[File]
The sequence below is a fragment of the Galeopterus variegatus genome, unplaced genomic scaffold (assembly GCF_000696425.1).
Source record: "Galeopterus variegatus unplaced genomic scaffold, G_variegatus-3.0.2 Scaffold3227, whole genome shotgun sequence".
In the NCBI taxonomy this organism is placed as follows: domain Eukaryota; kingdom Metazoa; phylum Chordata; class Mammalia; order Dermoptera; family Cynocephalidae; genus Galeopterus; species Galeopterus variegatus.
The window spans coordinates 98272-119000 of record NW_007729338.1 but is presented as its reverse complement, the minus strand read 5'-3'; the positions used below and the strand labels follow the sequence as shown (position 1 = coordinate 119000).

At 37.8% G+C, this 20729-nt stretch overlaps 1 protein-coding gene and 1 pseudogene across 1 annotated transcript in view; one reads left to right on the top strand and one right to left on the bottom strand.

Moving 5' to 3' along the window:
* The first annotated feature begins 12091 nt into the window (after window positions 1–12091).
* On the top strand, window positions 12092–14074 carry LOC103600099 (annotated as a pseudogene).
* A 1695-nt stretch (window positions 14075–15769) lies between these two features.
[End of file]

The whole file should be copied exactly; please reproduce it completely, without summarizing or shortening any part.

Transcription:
The sequence below is a fragment of the Galeopterus variegatus genome, unplaced genomic scaffold (assembly GCF_000696425.1).
Source record: "Galeopterus variegatus unplaced genomic scaffold, G_variegatus-3.0.2 Scaffold3227, whole genome shotgun sequence".
In the NCBI taxonomy this organism is placed as follows: domain Eukaryota; kingdom Metazoa; phylum Chordata; class Mammalia; order Dermoptera; family Cynocephalidae; genus Galeopterus; species Galeopterus variegatus.
The window spans coordinates 98272-119000 of record NW_007729338.1 but is presented as its reverse complement, the minus strand read 5'-3'; the positions used below and the strand labels follow the sequence as shown (position 1 = coordinate 119000).

At 37.8% G+C, this 20729-nt stretch overlaps 1 protein-coding gene and 1 pseudogene across 1 annotated transcript in view; one reads left to right on the top strand and one right to left on the bottom strand.

Moving 5' to 3' along the window:
* The first annotated feature begins 12091 nt into the window (after window positions 1–12091).
* On the top strand, window positions 12092–14074 carry LOC103600099 (annotated as a pseudogene).
* A 1695-nt stretch (window positions 14075–15769) lies between these two features.